Well, we're definitely in the country now. Earlier this week we found a baby rattlesnake just outside the back door curled up on the porch. Then we found mice droppings in the kitchen. And just now we rehomed a large garden spider from a storage box in the house to outside where he belongs.
In all honesty, I have no idea if the snake really was a rattlesnake. He was quite small, maybe a bit over a foot long. But he sure thought he was a rattlesnake. He shook his little tail at me and tried to strike a few times. So Jeff did what he was raised to do: get a hoe and take care of the problem. The little guy was so small and tried to act so tough that I felt rather sorry for him, but he was too minuscule to make out his markings clearly (eye shape, pits, rattles, etc). All the telling signs I had studied for in the National Aududon Society Field Guild to Reptiles and Amphibians were obscured by his aggressive behavior. So, better safe than sorry, given that he was literally inches from the door. So much for the Field Guide!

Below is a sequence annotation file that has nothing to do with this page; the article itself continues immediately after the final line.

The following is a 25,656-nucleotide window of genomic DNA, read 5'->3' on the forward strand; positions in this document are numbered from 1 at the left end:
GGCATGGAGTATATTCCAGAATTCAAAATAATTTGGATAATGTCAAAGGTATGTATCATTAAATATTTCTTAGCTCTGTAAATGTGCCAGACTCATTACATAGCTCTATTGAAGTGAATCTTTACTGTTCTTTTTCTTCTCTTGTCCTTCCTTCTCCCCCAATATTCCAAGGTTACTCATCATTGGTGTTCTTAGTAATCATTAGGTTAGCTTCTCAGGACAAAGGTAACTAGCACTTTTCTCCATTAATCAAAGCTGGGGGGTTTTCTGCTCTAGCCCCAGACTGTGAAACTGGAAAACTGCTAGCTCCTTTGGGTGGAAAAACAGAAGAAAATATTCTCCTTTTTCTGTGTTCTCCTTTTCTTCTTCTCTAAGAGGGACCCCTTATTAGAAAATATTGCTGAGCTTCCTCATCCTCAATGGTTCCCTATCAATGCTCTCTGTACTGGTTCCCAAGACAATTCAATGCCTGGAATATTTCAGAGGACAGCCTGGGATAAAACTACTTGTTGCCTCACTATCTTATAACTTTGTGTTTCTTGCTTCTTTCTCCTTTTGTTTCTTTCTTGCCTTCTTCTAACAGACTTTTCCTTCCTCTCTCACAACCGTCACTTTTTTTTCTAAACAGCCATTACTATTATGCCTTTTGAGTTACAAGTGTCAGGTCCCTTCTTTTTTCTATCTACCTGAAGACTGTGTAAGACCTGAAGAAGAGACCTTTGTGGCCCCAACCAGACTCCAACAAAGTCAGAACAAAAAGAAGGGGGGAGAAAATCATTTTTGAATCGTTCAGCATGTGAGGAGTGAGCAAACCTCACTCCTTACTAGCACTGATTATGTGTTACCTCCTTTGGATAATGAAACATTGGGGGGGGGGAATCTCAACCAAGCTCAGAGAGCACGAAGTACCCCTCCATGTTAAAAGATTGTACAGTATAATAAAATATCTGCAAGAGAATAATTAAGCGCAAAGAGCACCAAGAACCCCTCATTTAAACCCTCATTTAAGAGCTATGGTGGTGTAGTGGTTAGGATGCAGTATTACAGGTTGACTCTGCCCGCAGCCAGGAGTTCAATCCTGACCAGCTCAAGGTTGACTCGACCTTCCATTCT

The mouse scat was rather unpleasant, but I suppose expected since we live in the middle of a 40 acre field in a rather large, drafty house with far more entrances than just the welcoming front and back doors. We'll have to address that issue, but I don't think Jeff will go for my suggestion of a fun furry kitten.
Lastly, the lovely garden spider. We have already relocated one large fellow, so either he found his way back in or he has friends and relations. These are big black guys with yellow markings and they make the most fabulous webs overnight. Fabulous in the garden, that is. The spider was hiding out in a small plastic shoebox storage container in which I keep all kinds of tape. So Jeff snapped the lid on and took it out to the porch. But when he removed the lid, we couldn't find the spider. We suspected that he had slipped out of the box and was preparing to shut and lock the door behind us. Given that these creatures had the house to themselves for over a year, I'm not sure who the actual intruders are in this scenario!
But since we pay the mortgage, any suggestions for non-chemical techniques to keep the uninvited house-guest population down would be appreciated. We have already seen two of the largest brown recluse spiders ever hiding out in our shop, so that may require heavy handed intervention. But I actually don't mind most spiders in the house. Snakes and mice are a different story, though, so if you have ideas I'd love to hear them.